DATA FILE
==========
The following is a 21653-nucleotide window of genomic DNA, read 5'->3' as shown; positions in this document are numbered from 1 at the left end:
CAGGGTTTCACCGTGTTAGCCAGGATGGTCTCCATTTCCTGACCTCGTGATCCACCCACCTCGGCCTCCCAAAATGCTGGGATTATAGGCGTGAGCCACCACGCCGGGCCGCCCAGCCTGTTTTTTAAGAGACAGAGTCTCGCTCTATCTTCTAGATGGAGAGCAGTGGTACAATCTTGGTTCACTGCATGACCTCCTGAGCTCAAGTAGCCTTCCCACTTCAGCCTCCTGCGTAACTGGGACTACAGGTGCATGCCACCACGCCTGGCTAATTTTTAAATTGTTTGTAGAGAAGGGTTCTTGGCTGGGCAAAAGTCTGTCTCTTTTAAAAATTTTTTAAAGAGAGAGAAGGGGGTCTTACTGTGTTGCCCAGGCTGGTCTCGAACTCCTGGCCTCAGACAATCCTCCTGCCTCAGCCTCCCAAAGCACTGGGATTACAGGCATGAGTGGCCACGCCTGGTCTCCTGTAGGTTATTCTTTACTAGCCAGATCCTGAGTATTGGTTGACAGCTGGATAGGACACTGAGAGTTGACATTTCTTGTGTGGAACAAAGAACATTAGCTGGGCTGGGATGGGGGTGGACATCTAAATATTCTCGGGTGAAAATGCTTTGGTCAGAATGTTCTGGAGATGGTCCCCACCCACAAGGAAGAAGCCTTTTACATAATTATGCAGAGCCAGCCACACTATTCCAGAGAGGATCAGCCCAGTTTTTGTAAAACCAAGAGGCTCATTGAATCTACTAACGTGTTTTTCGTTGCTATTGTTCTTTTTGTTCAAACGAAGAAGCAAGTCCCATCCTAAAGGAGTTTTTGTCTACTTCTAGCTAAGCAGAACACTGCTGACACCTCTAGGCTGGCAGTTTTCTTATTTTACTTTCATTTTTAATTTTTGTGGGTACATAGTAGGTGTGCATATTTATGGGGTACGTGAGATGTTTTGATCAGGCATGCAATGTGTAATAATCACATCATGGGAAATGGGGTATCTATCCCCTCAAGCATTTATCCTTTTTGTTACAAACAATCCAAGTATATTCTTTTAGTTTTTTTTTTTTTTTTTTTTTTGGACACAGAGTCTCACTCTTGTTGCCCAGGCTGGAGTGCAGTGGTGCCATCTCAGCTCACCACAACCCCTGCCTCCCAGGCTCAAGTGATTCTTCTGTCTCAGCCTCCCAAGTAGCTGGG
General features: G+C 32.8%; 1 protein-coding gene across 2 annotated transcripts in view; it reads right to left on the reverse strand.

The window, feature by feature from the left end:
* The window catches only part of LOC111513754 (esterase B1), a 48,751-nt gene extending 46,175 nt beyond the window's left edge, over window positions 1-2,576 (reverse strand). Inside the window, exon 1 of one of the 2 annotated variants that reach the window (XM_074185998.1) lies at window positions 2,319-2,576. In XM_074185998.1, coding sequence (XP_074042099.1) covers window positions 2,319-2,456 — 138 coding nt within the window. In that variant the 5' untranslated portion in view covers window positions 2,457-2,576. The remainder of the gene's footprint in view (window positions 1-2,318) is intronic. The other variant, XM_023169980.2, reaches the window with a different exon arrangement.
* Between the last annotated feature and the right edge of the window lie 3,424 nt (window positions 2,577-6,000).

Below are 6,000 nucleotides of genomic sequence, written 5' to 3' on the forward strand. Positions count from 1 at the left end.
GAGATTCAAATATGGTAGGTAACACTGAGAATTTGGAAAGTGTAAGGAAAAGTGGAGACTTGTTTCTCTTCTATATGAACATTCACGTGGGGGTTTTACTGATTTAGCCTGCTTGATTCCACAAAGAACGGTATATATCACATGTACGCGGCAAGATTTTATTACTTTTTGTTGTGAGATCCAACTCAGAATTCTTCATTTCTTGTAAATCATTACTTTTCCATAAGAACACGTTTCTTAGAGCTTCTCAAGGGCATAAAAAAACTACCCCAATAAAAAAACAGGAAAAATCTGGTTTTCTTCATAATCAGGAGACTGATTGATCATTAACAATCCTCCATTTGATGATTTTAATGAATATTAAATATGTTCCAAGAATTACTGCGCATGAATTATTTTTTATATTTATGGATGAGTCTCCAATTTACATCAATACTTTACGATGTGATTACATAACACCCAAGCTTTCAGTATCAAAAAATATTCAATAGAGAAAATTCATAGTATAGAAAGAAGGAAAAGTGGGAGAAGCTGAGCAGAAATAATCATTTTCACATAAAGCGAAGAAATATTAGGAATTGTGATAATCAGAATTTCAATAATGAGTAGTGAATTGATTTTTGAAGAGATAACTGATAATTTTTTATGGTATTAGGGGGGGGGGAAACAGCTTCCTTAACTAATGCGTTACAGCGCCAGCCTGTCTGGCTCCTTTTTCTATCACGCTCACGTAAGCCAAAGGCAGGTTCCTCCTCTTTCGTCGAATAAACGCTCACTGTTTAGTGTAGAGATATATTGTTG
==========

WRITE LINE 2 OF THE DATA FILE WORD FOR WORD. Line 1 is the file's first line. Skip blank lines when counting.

CAGGGTTTCACCGTGTTAGCCAGGATGGTCTCCATTTCCTGACCTCGTGATCCACCCACCTCGGCCTCCCAAAATGCTGGGATTATAGGCGTGAGCCACCACGCCGGGCCGCCCAGCCTGTTTTTTAAGAGACAGAGTCTCGCTCTATCTTCTAGATGGAGAGCAGTGGTACAATCTTGGTTCACTGCATGACCTCCTGAGCTCAAGTAGCCTTCCCACTTCAGCCTCCTGCGTAACTGGGACTACAGGTGCATGCCACCACGCCTGGCTAATTTTTAAATTGTTTGTAGAGAAGGGTTCTTGGCTGGGCAAAAGTCTGTCTCTTTTAAAAATTTTTTAAAGAGAGAGAAGGGGGTCTTACTGTGTTGCCCAGGCTGGTCTCGAACTCCTGGCCTCAGACAATCCTCCTGCCTCAGCCTCCCAAAGCACTGGGATTACAGGCATGAGTGGCCACGCCTGGTCTCCTGTAGGTTATTCTTTACTAGCCAGATCCTGAGTATTGGTTGACAGCTGGATAGGACACTGAGAGTTGACATTTCTTGTGTGGAACAAAGAACATTAGCTGGGCTGGGATGGGGGTGGACATCTAAATATTCTCGGGTGAAAATGCTTTGGTCAGAATGTTCTGGAGATGGTCCCCACCCACAAGGAAGAAGCCTTTTACATAATTATGCAGAGCCAGCCACACTATTCCAGAGAGGATCAGCCCAGTTTTTGTAAAACCAAGAGGCTCATTGAATCTACTAACGTGTTTTTCGTTGCTATTGTTCTTTTTGTTCAAACGAAGAAGCAAGTCCCATCCTAAAGGAGTTTTTGTCTACTTCTAGCTAAGCAGAACACTGCTGACACCTCTAGGCTGGCAGTTTTCTTATTTTACTTTCATTTTTAATTTTTGTGGGTACATAGTAGGTGTGCATATTTATGGGGTACGTGAGATGTTTTGATCAGGCATGCAATGTGTAATAATCACATCATGGGAAATGGGGTATCTATCCCCTCAAGCATTTATCCTTTTTGTTACAAACAATCCAAGTATATTCTTTTAGTTTTTTTTTTTTTTTTTTTTTTGGACACAGAGTCTCACTCTTGTTGCCCAGGCTGGAGTGCAGTGGTGCCATCTCAGCTCACCACAACCCCTGCCTCCCAGGCTCAAGTGATTCTTCTGTCTCAGCCTCCCAAGTAGCTGGG